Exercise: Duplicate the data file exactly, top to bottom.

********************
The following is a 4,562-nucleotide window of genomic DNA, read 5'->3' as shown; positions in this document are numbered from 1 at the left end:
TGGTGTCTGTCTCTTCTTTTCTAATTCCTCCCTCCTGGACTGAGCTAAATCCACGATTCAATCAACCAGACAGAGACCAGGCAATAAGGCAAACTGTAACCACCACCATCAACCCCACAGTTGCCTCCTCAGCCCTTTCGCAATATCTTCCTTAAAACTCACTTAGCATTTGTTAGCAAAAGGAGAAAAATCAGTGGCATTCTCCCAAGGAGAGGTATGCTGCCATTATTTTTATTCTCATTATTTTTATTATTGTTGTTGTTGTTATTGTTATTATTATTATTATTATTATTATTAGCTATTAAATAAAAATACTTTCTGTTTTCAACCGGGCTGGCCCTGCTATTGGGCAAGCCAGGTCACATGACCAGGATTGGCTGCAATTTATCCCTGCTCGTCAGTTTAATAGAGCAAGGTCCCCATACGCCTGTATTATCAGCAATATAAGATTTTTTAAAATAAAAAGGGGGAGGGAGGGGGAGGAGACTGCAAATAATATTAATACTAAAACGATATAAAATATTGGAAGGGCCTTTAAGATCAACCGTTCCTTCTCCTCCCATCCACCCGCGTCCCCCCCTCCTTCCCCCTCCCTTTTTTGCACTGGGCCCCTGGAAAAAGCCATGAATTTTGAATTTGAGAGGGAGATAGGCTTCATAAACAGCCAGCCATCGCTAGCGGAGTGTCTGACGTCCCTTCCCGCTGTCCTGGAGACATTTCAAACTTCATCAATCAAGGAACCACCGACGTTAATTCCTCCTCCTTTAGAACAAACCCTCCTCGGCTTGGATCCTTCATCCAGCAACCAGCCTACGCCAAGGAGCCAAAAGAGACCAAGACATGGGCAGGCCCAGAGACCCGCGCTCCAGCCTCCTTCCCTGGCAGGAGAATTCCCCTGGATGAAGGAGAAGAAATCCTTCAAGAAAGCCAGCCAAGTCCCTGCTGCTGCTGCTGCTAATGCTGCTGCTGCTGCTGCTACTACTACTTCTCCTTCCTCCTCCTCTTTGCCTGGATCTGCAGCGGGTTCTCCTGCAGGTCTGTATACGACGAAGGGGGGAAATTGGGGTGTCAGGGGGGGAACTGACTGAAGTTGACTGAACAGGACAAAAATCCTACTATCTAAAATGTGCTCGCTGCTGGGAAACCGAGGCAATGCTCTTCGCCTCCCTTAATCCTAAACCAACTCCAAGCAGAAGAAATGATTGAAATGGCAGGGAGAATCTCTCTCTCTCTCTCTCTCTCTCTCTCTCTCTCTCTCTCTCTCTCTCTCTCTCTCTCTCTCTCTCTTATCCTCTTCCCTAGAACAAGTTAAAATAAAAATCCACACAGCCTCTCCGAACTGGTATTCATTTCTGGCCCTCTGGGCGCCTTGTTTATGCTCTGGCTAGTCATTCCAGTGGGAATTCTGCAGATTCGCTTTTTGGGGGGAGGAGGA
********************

The following is a 4,562-nucleotide window of genomic DNA, read 5'->3' as shown; positions in this document are numbered from 1 at the left end:
TGGTGTCTGTCTCTTCTTTTCTAATTCCTCCCTCCTGGACTGAGCTAAATCCACGATTCAATCAACCAGACAGAGACCAGGCAATAAGGCAAACTGTAACCACCACCATCAACCCCACAGTTGCCTCCTCAGCCCTTTCGCAATATCTTCCTTAAAACTCACTTAGCATTTGTTAGCAAAAGGAGAAAAATCAGTGGCATTCTCCCAAGGAGAGGTATGCTGCCATTATTTTTATTCTCATTATTTTTATTATTGTTGTTGTTGTTATTGTTATTATTATTATTATTATTATTATTAGCTATTAAATAAAAATACTTTCTGTTTTCAACCGGGCTGGCCCTGCTATTGGGCAAGCCAGGTCACATGACCAGGATTGGCTGCAATTTATCCCTGCTCGTCAGTTTAATAGAGCAAGGTCCCCATACGCCTGTATTATCAGCAATATAAGATTTTTTAAAATAAAAAGGGGGAGGGAGGGGGAGGAGACTGCAAATAATATTAATACTAAAACGATATAAAATATTGGAAGGGCCTTTAAGATCAACCGTTCCTTCTCCTCCCATCCACCCGCGTCCCCCCCTCCTTCCCCCTCCCTTTTTTGCACTGGGCCCCTGGAAAAAGCCATGAATTTTGAATTTGAGAGGGAGATAGGCTTCATAAACAGCCAGCCATCGCTAGCGGAGTGTCTGACGTCCCTTCCCGCTGTCCTGGAGACATTTCAAACTTCATCAATCAAGGAACCACCGACGTTAATTCCTCCTCCTTTAGAACAAACCCTCCTCGGCTTGGATCCTTCATCCAGCAACCAGCCTACGCCAAGGAGCCAAAAGAGACCAAGACATGGGCAGGCCCAGAGACCCGCGCTCCAGCCTCCTTCCCTGGCAGGAGAATTCCCCTGGATGAAGGAGAAGAAATCCTTCAAGAAAGCCAGCCAAGTCCCTGCTGCTGCTGCTGCTAATGCTGCTGCTGCTGCTGCTACTACTACTTCTCCTTCCTCCTCCTCTTTGCCTGGATCTGCAGCGGGTTCTCCTGCAGGTCTGTATACGACGAAGGGGGGAAATTGGGGTGTCAGGGGGGGAACTGACTGAAGTTGACTGAACAGGACAAAAATCCTACTATCTAAAATGTGCTCGCTGCTGGGAAACCGAGGCAATGCTCTTCGCCTCCCTTAATCCTAAACCAACTCCAAGCAGAAGAAATGATTGAAATGGCAGGGAGAATCTCTCTCTCTCTCTCTCTCTCTCTCTCTCTCTCTCTCTCTCTCTCTCTCTCTCTCTCTCTCTCTCTTATCCTCTTCCCTAGAACAAGTTAAAATAAAAATCCACACAGCCTCTCCGAACTGGTATTCATTTCTGGCCCTCTGGGCGCCTTGTTTATGCTCTGGCTAGTCATTCCAGTGGGAATTCTGCAGATTCGCTTTTTGGGGGGAGGAGGA